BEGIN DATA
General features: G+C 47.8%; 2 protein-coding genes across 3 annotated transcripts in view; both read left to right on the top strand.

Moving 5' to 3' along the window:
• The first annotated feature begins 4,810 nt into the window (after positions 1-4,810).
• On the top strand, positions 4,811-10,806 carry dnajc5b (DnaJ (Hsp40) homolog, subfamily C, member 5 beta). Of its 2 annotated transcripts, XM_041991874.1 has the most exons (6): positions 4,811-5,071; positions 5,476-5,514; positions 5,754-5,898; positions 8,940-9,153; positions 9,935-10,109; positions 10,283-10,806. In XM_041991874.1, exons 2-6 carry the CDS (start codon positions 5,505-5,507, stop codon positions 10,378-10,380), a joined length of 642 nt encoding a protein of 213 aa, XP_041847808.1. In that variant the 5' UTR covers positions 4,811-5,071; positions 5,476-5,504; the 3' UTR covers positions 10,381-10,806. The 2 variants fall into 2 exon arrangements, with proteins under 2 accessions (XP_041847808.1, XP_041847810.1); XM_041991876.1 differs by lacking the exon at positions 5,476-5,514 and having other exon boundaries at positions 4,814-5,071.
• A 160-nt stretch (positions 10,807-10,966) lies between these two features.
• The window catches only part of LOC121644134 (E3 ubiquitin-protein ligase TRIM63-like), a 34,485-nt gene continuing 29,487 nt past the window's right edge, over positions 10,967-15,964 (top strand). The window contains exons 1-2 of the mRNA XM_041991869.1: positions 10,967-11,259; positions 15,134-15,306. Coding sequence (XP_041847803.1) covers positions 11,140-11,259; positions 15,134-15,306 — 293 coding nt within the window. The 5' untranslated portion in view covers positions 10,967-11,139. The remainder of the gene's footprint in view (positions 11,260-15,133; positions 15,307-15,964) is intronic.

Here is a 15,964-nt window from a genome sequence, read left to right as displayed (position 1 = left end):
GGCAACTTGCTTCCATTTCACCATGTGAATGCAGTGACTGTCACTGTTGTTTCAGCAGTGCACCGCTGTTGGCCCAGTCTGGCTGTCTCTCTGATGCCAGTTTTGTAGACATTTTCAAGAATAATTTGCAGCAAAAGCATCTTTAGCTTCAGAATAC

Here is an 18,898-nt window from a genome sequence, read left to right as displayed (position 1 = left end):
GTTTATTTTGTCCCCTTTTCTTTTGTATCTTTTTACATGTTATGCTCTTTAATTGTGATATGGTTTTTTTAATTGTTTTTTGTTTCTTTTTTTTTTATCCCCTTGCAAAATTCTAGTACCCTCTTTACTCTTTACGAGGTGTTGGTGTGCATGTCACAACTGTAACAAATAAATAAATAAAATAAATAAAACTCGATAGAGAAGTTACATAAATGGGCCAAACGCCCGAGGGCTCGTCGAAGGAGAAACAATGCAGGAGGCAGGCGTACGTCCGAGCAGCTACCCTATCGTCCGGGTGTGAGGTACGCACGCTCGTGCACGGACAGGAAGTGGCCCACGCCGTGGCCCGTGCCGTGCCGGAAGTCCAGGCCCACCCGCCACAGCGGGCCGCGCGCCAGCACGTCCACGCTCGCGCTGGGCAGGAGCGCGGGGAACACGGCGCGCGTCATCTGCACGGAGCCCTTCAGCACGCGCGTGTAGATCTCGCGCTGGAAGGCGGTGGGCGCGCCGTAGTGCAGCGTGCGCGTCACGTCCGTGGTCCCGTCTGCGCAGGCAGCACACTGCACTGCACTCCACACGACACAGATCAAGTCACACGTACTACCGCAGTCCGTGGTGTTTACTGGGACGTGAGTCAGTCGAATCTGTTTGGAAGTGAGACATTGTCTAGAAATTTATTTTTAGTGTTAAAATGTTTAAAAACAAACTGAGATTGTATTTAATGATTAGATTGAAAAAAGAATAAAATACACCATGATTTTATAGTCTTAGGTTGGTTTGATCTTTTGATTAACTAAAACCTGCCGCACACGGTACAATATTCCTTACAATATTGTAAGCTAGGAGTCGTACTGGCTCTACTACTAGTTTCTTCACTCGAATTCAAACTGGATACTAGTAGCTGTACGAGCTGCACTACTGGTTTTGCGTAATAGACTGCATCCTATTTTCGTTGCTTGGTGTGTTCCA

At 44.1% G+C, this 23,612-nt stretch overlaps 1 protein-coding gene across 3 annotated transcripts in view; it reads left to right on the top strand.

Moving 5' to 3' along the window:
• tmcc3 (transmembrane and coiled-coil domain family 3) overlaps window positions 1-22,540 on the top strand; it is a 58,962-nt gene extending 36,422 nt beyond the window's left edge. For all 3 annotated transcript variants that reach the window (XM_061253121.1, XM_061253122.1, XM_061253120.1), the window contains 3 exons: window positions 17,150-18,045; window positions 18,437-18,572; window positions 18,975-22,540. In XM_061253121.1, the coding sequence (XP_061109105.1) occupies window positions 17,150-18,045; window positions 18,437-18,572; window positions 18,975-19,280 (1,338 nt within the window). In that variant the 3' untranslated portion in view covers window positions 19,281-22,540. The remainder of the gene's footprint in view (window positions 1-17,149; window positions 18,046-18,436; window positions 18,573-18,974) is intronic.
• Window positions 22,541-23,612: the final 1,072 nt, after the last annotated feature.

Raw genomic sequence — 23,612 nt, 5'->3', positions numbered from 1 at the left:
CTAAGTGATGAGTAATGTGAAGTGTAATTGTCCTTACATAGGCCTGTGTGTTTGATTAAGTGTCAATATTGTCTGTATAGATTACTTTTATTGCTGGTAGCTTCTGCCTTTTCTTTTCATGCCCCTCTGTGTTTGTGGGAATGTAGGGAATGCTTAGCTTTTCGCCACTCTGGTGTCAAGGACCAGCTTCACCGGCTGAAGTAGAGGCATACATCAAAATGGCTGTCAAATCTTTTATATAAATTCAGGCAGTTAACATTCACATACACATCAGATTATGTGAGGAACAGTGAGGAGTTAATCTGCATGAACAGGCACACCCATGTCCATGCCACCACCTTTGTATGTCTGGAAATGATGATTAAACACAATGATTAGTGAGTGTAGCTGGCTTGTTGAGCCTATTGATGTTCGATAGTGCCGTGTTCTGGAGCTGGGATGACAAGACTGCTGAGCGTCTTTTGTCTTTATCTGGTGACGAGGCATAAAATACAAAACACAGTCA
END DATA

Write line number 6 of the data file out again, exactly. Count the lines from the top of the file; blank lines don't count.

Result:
• The window catches only part of LOC121644134 (E3 ubiquitin-protein ligase TRIM63-like), a 34,485-nt gene continuing 29,487 nt past the window's right edge, over positions 10,967-15,964 (top strand). The window contains exons 1-2 of the mRNA XM_041991869.1: positions 10,967-11,259; positions 15,134-15,306. Coding sequence (XP_041847803.1) covers positions 11,140-11,259; positions 15,134-15,306 — 293 coding nt within the window. The 5' untranslated portion in view covers positions 10,967-11,139. The remainder of the gene's footprint in view (positions 11,260-15,133; positions 15,307-15,964) is intronic.